Sometimes the line between being able to afford and not being able to afford a house is slim. If you’re set on buying a house, aim a little cheaper. Just because you qualify for a loan doesn’t mean you have to borrow the maximum amount.
Mortgage lenders usually won’t lend to anyone with a credit score below 620. If your credit score is below that threshold, your interest rates can skyrocket. If you do have a poor credit score then check out how you can rent an apartment with bad credit. Rather than jumping into a long-term loan with a high-interest rate, it’s better to focus on raising your credit score and building up your savings. If you’re renting, you can utilize something like Digs. Digs is a home savings app that matches the money you put towards a home.
Owning a home will only take up more of your precious time. The moment you sign on the dotted line, you’re on the hook for all of the upkeep and repairs on your home. Along with your house itself, you will be required to take care of the entire property, including the lawn, trees, bushes, and sidewalks. Owning a home takes constant work, versus a rental where all of that is done for you.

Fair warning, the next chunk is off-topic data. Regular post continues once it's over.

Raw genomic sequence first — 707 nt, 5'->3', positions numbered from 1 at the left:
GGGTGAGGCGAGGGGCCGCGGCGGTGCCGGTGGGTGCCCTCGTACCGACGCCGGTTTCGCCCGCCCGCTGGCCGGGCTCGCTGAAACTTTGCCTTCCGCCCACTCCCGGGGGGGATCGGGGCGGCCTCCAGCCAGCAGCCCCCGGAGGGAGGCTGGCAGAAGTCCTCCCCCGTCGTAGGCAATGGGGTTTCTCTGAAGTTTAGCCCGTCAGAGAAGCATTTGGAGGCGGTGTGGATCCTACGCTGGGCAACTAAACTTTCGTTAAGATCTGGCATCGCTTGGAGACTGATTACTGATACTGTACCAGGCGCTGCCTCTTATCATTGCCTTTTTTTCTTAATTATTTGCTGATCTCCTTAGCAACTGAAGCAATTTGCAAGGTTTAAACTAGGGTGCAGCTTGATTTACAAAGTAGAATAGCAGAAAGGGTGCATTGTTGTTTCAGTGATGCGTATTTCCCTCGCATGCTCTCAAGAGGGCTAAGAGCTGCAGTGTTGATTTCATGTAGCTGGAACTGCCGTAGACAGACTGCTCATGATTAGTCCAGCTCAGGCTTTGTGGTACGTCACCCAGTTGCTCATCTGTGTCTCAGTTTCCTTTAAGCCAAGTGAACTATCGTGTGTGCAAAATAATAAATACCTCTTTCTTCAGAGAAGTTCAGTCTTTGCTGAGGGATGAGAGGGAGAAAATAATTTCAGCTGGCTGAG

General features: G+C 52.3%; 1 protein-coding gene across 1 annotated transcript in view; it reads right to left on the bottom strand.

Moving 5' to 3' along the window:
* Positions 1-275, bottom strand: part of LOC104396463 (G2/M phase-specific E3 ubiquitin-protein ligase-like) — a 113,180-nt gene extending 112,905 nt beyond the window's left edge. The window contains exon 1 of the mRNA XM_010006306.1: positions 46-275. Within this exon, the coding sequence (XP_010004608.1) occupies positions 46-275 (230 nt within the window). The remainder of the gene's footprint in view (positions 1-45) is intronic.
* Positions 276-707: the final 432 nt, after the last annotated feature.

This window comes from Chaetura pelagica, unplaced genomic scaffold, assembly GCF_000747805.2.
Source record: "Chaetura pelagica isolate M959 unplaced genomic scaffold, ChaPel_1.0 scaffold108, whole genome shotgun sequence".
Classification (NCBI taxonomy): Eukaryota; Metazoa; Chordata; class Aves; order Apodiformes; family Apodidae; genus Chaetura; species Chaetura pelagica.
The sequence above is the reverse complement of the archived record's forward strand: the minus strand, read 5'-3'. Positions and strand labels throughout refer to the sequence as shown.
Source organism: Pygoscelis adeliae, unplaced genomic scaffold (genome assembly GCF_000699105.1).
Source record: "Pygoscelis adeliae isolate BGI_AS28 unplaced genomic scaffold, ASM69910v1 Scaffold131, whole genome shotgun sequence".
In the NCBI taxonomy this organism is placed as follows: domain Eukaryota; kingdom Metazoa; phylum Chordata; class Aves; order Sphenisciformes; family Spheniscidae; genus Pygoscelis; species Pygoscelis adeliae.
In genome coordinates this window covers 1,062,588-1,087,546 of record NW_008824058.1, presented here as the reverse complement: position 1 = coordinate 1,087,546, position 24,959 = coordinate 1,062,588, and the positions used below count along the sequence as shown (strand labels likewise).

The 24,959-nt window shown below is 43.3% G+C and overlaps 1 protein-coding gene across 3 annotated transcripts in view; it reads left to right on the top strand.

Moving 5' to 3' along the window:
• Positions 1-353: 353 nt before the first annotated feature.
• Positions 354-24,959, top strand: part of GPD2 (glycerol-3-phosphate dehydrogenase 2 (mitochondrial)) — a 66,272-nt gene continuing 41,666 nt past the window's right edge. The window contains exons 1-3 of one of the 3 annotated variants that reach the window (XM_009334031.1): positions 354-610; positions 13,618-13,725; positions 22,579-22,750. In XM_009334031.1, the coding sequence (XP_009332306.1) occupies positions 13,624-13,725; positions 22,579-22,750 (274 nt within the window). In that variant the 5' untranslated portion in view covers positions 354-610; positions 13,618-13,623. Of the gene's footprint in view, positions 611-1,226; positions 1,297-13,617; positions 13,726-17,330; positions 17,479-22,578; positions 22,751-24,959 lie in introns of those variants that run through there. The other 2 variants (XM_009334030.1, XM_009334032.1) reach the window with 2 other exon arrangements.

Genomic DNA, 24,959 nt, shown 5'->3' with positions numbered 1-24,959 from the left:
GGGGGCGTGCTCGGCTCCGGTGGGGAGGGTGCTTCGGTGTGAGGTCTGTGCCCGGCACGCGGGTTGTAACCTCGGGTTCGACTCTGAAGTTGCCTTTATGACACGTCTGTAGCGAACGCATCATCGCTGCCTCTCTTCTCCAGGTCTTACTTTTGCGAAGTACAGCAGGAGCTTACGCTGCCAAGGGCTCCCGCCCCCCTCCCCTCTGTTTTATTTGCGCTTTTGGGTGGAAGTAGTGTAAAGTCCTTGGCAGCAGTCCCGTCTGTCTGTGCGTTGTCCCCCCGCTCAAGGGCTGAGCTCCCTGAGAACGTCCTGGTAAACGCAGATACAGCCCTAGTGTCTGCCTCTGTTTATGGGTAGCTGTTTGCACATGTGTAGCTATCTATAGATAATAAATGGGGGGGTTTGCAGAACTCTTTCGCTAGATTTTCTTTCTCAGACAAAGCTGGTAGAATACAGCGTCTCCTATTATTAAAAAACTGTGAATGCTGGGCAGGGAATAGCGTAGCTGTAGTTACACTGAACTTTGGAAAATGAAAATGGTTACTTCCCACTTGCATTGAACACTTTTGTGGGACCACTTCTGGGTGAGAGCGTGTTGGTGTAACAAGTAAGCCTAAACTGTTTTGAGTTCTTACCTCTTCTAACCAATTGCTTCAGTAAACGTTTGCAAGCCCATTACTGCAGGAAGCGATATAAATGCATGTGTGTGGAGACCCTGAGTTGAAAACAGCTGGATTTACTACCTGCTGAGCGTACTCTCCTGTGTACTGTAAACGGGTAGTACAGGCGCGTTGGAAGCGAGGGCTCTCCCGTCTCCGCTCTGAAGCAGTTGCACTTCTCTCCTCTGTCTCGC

If you aren’t willing to do the work, then you better be willing to pay. Many Homeowners Associations require that a lawn is kept to a certain standard. So you’ll be doing the work, or you’ll be paying someone to do it for you.
How Long Do You Plan to Stay?
Stop and think about how long you’re planning to stay in your city. Will your job take you somewhere else? Do you have plans to move somewhere else? Plans of spending time abroad?